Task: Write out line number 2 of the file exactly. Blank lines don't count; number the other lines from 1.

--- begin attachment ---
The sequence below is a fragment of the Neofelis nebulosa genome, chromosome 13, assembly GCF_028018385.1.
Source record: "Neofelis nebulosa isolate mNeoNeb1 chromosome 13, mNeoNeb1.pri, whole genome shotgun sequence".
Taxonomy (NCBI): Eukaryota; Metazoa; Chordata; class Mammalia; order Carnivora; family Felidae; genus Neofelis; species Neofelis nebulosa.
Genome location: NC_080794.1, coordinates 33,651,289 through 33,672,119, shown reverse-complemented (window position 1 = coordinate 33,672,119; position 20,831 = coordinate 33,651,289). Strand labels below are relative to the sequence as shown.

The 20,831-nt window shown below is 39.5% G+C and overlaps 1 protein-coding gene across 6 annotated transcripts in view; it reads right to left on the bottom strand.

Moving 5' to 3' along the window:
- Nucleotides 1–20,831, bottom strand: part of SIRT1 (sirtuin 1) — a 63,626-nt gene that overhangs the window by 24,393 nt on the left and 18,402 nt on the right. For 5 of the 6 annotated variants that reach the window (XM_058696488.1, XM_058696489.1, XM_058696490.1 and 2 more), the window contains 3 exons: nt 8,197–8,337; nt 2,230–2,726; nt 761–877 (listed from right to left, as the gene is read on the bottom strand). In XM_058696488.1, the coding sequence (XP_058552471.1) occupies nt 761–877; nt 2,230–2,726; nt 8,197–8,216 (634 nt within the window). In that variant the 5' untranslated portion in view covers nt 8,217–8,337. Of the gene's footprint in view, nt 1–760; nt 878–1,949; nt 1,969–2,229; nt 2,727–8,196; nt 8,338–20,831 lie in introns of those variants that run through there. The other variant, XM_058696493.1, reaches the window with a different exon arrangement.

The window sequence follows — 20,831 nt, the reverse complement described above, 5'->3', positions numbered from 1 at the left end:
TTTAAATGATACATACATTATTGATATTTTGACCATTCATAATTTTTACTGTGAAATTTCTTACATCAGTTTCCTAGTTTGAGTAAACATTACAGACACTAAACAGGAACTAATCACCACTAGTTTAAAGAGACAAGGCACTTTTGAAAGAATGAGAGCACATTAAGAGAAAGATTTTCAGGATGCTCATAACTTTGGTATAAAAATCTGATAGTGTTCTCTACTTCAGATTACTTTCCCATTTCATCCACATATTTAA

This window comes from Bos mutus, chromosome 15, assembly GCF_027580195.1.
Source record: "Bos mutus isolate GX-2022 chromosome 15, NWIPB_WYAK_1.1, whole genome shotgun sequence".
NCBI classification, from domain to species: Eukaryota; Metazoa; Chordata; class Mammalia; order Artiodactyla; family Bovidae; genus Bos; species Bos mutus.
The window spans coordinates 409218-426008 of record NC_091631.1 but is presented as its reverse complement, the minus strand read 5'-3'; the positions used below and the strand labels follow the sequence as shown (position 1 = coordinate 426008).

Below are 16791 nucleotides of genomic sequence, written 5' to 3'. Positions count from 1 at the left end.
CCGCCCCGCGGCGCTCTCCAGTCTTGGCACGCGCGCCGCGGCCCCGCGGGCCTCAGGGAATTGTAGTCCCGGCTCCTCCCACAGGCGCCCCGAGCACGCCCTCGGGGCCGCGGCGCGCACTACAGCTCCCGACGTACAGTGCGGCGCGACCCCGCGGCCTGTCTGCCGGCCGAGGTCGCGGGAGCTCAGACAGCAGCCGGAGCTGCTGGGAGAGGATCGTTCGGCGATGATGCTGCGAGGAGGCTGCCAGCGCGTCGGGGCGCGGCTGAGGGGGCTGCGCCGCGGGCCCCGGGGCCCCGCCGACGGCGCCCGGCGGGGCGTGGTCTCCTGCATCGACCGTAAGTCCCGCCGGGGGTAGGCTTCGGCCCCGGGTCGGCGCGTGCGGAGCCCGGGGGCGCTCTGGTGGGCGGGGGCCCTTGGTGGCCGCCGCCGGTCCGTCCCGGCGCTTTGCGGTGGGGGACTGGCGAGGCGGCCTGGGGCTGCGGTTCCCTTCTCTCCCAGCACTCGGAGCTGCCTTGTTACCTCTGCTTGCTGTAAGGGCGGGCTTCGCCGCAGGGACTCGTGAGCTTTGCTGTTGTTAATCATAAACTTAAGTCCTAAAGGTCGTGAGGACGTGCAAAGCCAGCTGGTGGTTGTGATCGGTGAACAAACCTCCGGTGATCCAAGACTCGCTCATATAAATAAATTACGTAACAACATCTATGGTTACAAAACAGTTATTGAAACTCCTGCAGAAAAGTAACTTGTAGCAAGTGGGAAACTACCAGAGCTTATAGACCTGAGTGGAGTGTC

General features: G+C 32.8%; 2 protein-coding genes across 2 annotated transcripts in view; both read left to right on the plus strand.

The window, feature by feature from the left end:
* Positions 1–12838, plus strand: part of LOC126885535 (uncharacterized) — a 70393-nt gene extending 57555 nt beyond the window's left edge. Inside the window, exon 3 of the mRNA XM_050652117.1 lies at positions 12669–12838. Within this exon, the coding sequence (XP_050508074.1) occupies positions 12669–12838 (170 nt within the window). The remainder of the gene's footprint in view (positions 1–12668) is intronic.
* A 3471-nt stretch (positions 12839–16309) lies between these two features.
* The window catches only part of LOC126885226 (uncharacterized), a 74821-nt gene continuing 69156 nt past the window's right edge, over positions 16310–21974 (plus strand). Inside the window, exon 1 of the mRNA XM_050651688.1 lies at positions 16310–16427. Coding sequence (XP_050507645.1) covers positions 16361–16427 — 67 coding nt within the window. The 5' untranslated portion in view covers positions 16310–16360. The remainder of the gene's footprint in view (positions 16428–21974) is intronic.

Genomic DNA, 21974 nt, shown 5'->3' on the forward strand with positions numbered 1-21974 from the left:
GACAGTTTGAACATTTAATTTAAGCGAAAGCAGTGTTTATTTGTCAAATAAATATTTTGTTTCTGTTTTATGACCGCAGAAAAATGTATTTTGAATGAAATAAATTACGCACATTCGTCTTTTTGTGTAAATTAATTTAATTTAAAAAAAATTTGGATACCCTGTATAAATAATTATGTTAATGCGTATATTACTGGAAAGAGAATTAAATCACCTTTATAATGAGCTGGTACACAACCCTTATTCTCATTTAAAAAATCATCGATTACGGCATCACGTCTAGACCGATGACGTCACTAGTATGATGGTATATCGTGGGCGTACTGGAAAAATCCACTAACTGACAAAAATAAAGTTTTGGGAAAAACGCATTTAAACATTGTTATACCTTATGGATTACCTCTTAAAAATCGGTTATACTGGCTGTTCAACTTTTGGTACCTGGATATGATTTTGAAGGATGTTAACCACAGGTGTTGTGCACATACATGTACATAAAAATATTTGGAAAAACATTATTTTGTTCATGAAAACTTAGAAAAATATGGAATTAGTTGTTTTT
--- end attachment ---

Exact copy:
Source record: "Neofelis nebulosa isolate mNeoNeb1 chromosome 13, mNeoNeb1.pri, whole genome shotgun sequence".